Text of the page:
Highlights from the SPIE/OSA European Conferences on Biomedical Optics in Munich
Overhead view of the International Year of Light Happy Hour reception, held on Wednesday in Munich.
Advances in instrumentation and technology
The Diffuse Optical Imaging conference, part of the European Conferences on Biomedical Optics, included a session Wednesday entitled "Advances in Instrumentation and Technology." The session featured three presentations from the group of Turgut Durduran at the Institut de Ciencies Photoniques (ICFO) in Spain. Miguel Mireles described a non-contact diffuse optical spectrometer and diffuse correlation spectroscopy system. This hyperspectral imaging system not only combines modalities and provides fast data acquisition but also overcomes issues with contact probe schemes in which probe placement can be a time consuming and challenging process. Results of the instrument were presented for both optical phantoms and in vivo cases for measurements of such parameters as blood flow, hemoglobin content and blood oxygenation level. Tanja Draojevic presented work on a laser speckle imaging arrangement utilizing a single photon avalanche diode array detection scheme. The system provides high frame rates of 100K frames/second with 35ns dead time and low dark current along with no readout noise. Demonstrations on phantoms and in vivo with a mouse model illustrated the capability of this arrangement. Parisa Farzam discussed work with a multi-distance diffuse correlation spectroscopy system. Algorithms developed allow for simultaneous measurements of blood flow and tissue properties. The approach has been validated in work with phantoms and in vivo with murine tumors.
Other talks in the session included Davide Contini of Politechnico di Milano who described a compact time-domain (TD) probe comprised of VCSEL's serving as pulsed sources and silicon photomultipliers as detectors and utilizing a single photon avalanche detector in the gating scheme. The probe was tested both on phantoms and in vivo showing results consistent with current state-of-the-art approaches. Kyle Nadeau of the Beckman Laser Institute and Medical Clinic presented a high speed spatial frequency domain imaging (SFDI) system operating at video rates and using binary square wave patterns for a structured illumination approach. The system has been demonstrated in vivo for such measurements as tissue oxygen saturation. The session concluded with a presentation from Judy Zouaoui of CEA-LETI who described a time-resolved, multispectral diffuse optical tomography setup for quantifying chromophore concentration through sample depth. The method has been demonstrated to date on phantoms.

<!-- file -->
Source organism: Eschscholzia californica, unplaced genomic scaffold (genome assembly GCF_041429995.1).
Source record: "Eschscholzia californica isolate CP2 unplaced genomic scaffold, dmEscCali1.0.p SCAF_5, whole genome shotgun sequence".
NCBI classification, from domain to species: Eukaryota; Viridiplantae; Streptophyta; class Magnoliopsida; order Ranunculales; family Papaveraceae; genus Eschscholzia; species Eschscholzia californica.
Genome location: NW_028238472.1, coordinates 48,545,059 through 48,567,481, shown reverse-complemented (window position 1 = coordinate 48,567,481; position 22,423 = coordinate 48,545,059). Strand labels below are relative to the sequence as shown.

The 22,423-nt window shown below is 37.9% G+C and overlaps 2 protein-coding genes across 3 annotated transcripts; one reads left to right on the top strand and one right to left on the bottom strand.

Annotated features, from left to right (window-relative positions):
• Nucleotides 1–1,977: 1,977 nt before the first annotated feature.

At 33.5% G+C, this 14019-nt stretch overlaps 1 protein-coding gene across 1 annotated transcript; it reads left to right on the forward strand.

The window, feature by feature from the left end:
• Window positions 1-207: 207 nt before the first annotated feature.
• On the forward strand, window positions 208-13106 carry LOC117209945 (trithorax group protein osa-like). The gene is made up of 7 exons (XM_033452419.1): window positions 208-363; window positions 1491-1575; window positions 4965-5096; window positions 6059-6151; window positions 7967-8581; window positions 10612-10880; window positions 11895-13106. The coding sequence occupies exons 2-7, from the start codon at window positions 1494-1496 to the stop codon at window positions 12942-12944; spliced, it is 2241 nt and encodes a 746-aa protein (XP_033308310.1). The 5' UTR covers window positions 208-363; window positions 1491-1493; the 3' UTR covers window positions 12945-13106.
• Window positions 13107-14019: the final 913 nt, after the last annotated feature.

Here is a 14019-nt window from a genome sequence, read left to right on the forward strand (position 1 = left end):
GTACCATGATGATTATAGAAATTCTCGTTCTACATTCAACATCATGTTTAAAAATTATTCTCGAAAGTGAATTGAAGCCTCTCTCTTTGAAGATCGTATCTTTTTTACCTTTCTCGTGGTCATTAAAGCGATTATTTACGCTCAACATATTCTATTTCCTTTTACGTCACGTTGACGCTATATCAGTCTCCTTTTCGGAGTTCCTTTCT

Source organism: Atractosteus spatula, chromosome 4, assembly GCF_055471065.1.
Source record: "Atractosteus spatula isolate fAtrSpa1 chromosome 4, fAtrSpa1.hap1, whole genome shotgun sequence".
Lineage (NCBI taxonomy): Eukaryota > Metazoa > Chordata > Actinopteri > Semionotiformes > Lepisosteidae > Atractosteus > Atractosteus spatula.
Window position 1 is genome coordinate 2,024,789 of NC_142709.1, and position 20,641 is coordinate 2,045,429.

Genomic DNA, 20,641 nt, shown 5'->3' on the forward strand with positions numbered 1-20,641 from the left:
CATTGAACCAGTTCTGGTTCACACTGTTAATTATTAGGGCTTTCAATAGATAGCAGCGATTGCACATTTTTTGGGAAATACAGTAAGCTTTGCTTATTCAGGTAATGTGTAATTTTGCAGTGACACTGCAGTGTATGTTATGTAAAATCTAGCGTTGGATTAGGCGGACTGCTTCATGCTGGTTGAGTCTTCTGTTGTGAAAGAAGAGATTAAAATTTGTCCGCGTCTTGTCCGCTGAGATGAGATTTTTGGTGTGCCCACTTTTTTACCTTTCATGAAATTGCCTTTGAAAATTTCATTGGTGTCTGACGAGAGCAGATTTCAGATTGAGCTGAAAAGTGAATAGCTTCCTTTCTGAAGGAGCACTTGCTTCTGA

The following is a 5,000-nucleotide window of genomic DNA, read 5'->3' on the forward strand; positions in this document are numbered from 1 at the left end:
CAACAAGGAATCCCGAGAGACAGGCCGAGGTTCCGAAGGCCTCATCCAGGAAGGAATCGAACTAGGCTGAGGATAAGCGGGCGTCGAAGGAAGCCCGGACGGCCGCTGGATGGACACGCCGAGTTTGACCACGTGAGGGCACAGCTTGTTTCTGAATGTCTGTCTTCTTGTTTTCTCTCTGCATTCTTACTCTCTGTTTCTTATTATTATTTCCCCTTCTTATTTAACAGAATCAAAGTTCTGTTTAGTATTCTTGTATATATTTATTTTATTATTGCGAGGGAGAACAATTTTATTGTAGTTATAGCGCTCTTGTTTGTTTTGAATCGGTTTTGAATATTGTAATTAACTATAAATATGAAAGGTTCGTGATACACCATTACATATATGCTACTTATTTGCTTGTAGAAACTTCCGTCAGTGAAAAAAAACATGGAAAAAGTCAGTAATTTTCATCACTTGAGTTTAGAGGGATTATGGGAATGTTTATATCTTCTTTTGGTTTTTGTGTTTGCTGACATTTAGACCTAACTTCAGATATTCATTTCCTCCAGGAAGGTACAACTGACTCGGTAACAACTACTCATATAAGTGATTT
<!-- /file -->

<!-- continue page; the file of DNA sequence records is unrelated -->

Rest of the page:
Overall, the six talks in this session illustrated the ongoing progress in the technologies and instrumentation in the area of diffuse optical imaging.
Students lead the way
The Best Student Oral Paper Was awarded to two presenters at the ECBO plenary. Tianshi Wang (Erasmus MC) won for the paper "Heartbeat optical coherence tomography" (9541-39). And Thomas Chaigne (Institut Langevin) for the paper "Photoacoustic-guided wavefront shaping: towards deep tissue photo acoustic imaging and light focusing" (9539-27).
The Best Student Oral Paper Runner-ups are Frederic Lange (Univ. of California, Santa Barbara) for the paper "A hyperspectral time resolved DOT system to monitor physiological changes of the human brain activity" (9536-35); and David Moreau (XLIM Institut de Recherche) for the paper "Optical measurement of temperature in biological cells under infrared laser light exposure (λ=800 nm)" ( 9540-16).
The Best Student Poster Paper was awarded to Sebastian Karpf (Ludwig-Maximilians-Univ. München) for the paper "Nanosecond Two-photon excitation fluorescence imaging with a multi color fiber MOPA laser" (9536-27).
The Best Student Poster Paper Runner-ups were Michael Clancy (The Univ. of Birmingham) for the paper "Monitoring the injured brain: registered, patient specific atlas models to improve accuracy of recovered brain saturation values" (9538-42); and Yi-Hsien Hsiao (National Taiwan Univ) for the paper "Development of a movable diffuse reflectance spectroscopy system for clinical study of esophageal precancer" (9537-63).
Biophotonics industry profile, poster session
SPIE Industry and Market Strategist Stephen Anderson presented analysis of the size of the photonics industry and new data specific to biophotonics and biomedical optical systems including economic impact, geographic distribution, and associated revenue trends.
The Biomedical Optics conference in Munich, organized in 2015 by SPIE, is a forum for nearly 450 scientists, researchers, and engineers to share their recent results with the global community. Tuesday afternoon began with a well-attended, interactive poster session that helps people from around the world present their developments and discuss possibilities in the field of biomedical optics and biophotonics.